The majority of people want to stay living in their own homes as they get older. In fact, an AARP poll taken in 2010 found that 75 percent of people hope to do so. While this may not be possible for everyone, there are a number of steps you can take to make this more likely.
Make Changes to the Home
A number of relatively small changes in the home can make it safer and easier for people to stay there as they get older. For example, make the doorways wide enough for wheelchairs. If the door isn't at least 32 inches wide, people with walkers and wheelchairs won't be able to get through. Add grab bars near the toilet and in the shower or tub. Consider installing a curbless shower with a bench to sit on so there's no need to step over anything to get in. This minimizes the chances of tripping. Make the lights brighter and add more of them, redo the kitchen so there isn't as much need to reach overhead or bend down low, and install a ramp if there are steps to get into the house.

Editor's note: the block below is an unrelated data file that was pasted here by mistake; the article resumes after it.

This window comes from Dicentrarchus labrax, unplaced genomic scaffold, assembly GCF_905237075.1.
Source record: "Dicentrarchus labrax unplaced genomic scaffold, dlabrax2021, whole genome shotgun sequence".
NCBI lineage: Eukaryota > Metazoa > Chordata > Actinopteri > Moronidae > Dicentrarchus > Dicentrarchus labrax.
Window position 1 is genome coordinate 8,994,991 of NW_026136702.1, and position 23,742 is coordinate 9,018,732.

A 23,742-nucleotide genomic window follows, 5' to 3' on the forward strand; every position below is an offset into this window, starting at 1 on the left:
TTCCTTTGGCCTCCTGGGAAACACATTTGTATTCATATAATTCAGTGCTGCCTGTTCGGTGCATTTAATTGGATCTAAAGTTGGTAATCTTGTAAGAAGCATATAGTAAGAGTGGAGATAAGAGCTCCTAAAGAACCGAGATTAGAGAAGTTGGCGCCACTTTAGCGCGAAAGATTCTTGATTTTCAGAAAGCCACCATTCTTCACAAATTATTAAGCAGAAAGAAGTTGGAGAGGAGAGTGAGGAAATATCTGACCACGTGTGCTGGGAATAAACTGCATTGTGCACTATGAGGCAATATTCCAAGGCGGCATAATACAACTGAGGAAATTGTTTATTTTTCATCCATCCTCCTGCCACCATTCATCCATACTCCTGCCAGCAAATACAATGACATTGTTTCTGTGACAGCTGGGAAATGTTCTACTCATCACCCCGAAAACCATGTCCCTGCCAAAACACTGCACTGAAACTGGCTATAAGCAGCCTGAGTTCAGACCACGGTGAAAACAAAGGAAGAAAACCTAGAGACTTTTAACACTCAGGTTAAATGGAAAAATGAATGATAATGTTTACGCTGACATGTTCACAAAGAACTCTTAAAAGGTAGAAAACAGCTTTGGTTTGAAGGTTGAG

Consider Some Type of In Home Care
As long as an elderly person doesn't require a high level of medical care, it may be possible for seniors to age in place, especially if they have some type of supportive in home care. The exact type of care will depend on the needs of the person in question. For example, a home health aide could come in to help with light housekeeping duties, chores, giving rides, grocery shopping and cooking meals. For those with health problems, a visiting nurse or CNA can be hired to come and provide some types of medical care on a regular basis. Contact a company like Cornerstone Hospice and Palliative Care for more info.
Choose the Right Home
Some homes can't be remodeled easily to make them suitable for aging in place or are located in inconvenient locations. It's easiest to age in place when there isn't a lot of necessary yard work, the home is in a relatively safe neighborhood with plenty of friends and family nearby, and there is some type of easily accessible transportation nearby for those who can no longer drive themselves. Older individuals that aren't living in a suitable home may want to move to one of the many naturally occurring retirement communities or one of the retirement communities that allow people to start with independent living in a home and then, should the need arise, move within the same community to an assisted living or nursing home facility.